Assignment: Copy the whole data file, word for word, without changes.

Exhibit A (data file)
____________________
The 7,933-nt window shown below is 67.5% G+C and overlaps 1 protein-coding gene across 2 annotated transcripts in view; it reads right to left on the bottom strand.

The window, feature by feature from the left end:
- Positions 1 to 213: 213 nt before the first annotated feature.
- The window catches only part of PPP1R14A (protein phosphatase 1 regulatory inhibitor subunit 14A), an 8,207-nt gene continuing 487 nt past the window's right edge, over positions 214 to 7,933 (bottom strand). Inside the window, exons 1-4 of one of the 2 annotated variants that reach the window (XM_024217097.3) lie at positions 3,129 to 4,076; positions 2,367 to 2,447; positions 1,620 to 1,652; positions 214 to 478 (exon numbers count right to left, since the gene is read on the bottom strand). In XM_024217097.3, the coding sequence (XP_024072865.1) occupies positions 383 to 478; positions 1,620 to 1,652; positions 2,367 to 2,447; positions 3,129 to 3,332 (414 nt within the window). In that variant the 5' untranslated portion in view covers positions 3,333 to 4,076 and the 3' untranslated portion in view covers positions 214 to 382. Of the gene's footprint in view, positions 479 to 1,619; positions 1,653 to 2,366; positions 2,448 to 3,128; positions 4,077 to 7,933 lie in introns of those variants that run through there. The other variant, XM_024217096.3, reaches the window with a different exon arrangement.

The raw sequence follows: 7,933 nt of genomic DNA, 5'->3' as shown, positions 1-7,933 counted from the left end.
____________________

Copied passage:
The 7,933-nt window shown below is 67.5% G+C and overlaps 1 protein-coding gene across 2 annotated transcripts in view; it reads right to left on the bottom strand.

The window, feature by feature from the left end:
- Positions 1 to 213: 213 nt before the first annotated feature.
- The window catches only part of PPP1R14A (protein phosphatase 1 regulatory inhibitor subunit 14A), an 8,207-nt gene continuing 487 nt past the window's right edge, over positions 214 to 7,933 (bottom strand). Inside the window, exons 1-4 of one of the 2 annotated variants that reach the window (XM_024217097.3) lie at positions 3,129 to 4,076; positions 2,367 to 2,447; positions 1,620 to 1,652; positions 214 to 478 (exon numbers count right to left, since the gene is read on the bottom strand). In XM_024217097.3, the coding sequence (XP_024072865.1) occupies positions 383 to 478; positions 1,620 to 1,652; positions 2,367 to 2,447; positions 3,129 to 3,332 (414 nt within the window). In that variant the 5' untranslated portion in view covers positions 3,333 to 4,076 and the 3' untranslated portion in view covers positions 214 to 382. Of the gene's footprint in view, positions 479 to 1,619; positions 1,653 to 2,366; positions 2,448 to 3,128; positions 4,077 to 7,933 lie in introns of those variants that run through there. The other variant, XM_024217096.3, reaches the window with a different exon arrangement.

The raw sequence follows: 7,933 nt of genomic DNA, 5'->3' as shown, positions 1-7,933 counted from the left end.